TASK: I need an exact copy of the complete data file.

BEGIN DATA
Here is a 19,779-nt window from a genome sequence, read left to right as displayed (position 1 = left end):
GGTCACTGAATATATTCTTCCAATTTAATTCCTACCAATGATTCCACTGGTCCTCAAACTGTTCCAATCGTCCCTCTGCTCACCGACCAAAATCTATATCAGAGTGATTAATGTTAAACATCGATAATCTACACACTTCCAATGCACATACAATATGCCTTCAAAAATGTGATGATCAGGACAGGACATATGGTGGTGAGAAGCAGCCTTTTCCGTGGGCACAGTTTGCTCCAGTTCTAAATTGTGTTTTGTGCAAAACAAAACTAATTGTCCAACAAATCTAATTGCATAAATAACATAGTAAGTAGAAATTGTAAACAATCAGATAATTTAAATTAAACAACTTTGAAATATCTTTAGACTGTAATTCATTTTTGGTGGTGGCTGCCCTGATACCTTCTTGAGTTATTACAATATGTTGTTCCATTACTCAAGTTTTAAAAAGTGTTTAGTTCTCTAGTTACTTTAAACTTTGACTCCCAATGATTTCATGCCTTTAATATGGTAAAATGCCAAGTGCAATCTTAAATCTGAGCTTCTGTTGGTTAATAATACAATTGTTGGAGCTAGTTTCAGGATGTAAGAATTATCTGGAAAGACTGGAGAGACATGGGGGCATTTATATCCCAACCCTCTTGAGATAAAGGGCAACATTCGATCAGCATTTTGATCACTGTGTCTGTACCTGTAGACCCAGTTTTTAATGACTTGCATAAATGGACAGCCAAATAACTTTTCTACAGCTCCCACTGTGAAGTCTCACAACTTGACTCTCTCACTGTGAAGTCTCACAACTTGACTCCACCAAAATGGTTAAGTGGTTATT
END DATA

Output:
Here is a 19,779-nt window from a genome sequence, read left to right as displayed (position 1 = left end):
GGTCACTGAATATATTCTTCCAATTTAATTCCTACCAATGATTCCACTGGTCCTCAAACTGTTCCAATCGTCCCTCTGCTCACCGACCAAAATCTATATCAGAGTGATTAATGTTAAACATCGATAATCTACACACTTCCAATGCACATACAATATGCCTTCAAAAATGTGATGATCAGGACAGGACATATGGTGGTGAGAAGCAGCCTTTTCCGTGGGCACAGTTTGCTCCAGTTCTAAATTGTGTTTTGTGCAAAACAAAACTAATTGTCCAACAAATCTAATTGCATAAATAACATAGTAAGTAGAAATTGTAAACAATCAGATAATTTAAATTAAACAACTTTGAAATATCTTTAGACTGTAATTCATTTTTGGTGGTGGCTGCCCTGATACCTTCTTGAGTTATTACAATATGTTGTTCCATTACTCAAGTTTTAAAAAGTGTTTAGTTCTCTAGTTACTTTAAACTTTGACTCCCAATGATTTCATGCCTTTAATATGGTAAAATGCCAAGTGCAATCTTAAATCTGAGCTTCTGTTGGTTAATAATACAATTGTTGGAGCTAGTTTCAGGATGTAAGAATTATCTGGAAAGACTGGAGAGACATGGGGGCATTTATATCCCAACCCTCTTGAGATAAAGGGCAACATTCGATCAGCATTTTGATCACTGTGTCTGTACCTGTAGACCCAGTTTTTAATGACTTGCATAAATGGACAGCCAAATAACTTTTCTACAGCTCCCACTGTGAAGTCTCACAACTTGACTCTCTCACTGTGAAGTCTCACAACTTGACTCCACCAAAATGGTTAAGTGGTTATT